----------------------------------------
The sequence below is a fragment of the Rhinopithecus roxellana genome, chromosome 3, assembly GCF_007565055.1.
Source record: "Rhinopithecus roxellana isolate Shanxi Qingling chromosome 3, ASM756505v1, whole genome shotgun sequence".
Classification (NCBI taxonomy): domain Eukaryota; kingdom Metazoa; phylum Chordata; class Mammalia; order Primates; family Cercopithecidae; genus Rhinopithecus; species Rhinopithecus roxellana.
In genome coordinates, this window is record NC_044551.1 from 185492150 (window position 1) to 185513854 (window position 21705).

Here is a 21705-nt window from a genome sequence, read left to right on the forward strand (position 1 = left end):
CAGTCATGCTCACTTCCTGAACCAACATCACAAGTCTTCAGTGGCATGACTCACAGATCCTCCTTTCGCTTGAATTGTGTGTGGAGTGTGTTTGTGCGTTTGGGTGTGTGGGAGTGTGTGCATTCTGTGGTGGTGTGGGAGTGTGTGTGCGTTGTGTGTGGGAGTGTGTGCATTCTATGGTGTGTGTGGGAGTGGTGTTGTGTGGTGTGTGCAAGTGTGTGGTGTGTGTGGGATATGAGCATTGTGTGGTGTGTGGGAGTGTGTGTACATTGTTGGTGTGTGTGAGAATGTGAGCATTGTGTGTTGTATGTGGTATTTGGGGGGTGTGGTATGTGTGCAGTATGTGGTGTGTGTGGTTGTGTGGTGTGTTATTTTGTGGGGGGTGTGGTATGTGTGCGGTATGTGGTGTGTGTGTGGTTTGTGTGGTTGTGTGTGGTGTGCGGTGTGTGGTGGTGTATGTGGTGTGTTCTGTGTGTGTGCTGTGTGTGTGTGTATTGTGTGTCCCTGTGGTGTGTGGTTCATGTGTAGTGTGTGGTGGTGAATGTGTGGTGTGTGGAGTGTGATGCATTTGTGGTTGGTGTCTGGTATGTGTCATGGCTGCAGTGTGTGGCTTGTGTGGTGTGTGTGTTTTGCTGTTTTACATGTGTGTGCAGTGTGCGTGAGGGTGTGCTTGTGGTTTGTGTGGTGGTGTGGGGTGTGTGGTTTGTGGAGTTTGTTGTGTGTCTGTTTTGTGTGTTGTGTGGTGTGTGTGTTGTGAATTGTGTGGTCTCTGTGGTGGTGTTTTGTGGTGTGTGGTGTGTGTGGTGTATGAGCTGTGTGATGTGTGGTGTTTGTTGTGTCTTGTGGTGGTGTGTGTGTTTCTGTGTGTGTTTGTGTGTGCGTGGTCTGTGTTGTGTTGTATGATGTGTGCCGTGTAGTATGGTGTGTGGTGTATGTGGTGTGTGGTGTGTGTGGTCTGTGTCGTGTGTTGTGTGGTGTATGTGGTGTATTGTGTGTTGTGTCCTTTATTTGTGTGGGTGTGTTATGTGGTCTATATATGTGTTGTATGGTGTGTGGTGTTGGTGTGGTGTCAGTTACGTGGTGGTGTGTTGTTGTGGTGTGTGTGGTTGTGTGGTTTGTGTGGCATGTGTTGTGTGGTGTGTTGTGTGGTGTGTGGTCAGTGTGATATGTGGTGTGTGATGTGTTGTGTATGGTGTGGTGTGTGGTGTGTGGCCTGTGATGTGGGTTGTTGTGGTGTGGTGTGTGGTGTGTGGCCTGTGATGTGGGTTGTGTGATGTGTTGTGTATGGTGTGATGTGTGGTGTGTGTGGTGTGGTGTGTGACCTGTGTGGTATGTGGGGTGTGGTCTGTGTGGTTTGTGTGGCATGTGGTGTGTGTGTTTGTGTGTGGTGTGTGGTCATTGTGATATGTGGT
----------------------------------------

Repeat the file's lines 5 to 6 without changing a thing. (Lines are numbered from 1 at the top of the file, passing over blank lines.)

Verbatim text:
Here is a 21705-nt window from a genome sequence, read left to right on the forward strand (position 1 = left end):
CAGTCATGCTCACTTCCTGAACCAACATCACAAGTCTTCAGTGGCATGACTCACAGATCCTCCTTTCGCTTGAATTGTGTGTGGAGTGTGTTTGTGCGTTTGGGTGTGTGGGAGTGTGTGCATTCTGTGGTGGTGTGGGAGTGTGTGTGCGTTGTGTGTGGGAGTGTGTGCATTCTATGGTGTGTGTGGGAGTGGTGTTGTGTGGTGTGTGCAAGTGTGTGGTGTGTGTGGGATATGAGCATTGTGTGGTGTGTGGGAGTGTGTGTACATTGTTGGTGTGTGTGAGAATGTGAGCATTGTGTGTTGTATGTGGTATTTGGGGGGTGTGGTATGTGTGCAGTATGTGGTGTGTGTGGTTGTGTGGTGTGTTATTTTGTGGGGGGTGTGGTATGTGTGCGGTATGTGGTGTGTGTGTGGTTTGTGTGGTTGTGTGTGGTGTGCGGTGTGTGGTGGTGTATGTGGTGTGTTCTGTGTGTGTGCTGTGTGTGTGTGTATTGTGTGTCCCTGTGGTGTGTGGTTCATGTGTAGTGTGTGGTGGTGAATGTGTGGTGTGTGGAGTGTGATGCATTTGTGGTTGGTGTCTGGTATGTGTCATGGCTGCAGTGTGTGGCTTGTGTGGTGTGTGTGTTTTGCTGTTTTACATGTGTGTGCAGTGTGCGTGAGGGTGTGCTTGTGGTTTGTGTGGTGGTGTGGGGTGTGTGGTTTGTGGAGTTTGTTGTGTGTCTGTTTTGTGTGTTGTGTGGTGTGTGTGTTGTGAATTGTGTGGTCTCTGTGGTGGTGTTTTGTGGTGTGTGGTGTGTGTGGTGTATGAGCTGTGTGATGTGTGGTGTTTGTTGTGTCTTGTGGTGGTGTGTGTGTTTCTGTGTGTGTTTGTGTGTGCGTGGTCTGTGTTGTGTTGTATGATGTGTGCCGTGTAGTATGGTGTGTGGTGTATGTGGTGTGTGGTGTGTGTGGTCTGTGTCGTGTGTTGTGTGGTGTATGTGGTGTATTGTGTGTTGTGTCCTTTATTTGTGTGGGTGTGTTATGTGGTCTATATATGTGTTGTATGGTGTGTGGTGTTGGTGTGGTGTCAGTTACGTGGTGGTGTGTTGTTGTGGTGTGTGTGGTTGTGTGGTTTGTGTGGCATGTGTTGTGTGGTGTGTTGTGTGGTGTGTGGTCAGTGTGATATGTGGTGTGTGATGTGTTGTGTATGGTGTGGTGTGTGGTGTGTGGCCTGTGATGTGGGTTGTTGTGGTGTGGTGTGTGGTGTGTGGCCTGTGATGTGGGTTGTGTGATGTGTTGTGTATGGTGTGATGTGTGGTGTGTGTGGTGTGGTGTGTGACCTGTGTGGTATGTGGGGTGTGGTCTGTGTGGTTTGTGTGGCATGTGGTGTGTGTGTTTGTGTGTGGTGTGTGGTCATTGTGATATGTGGT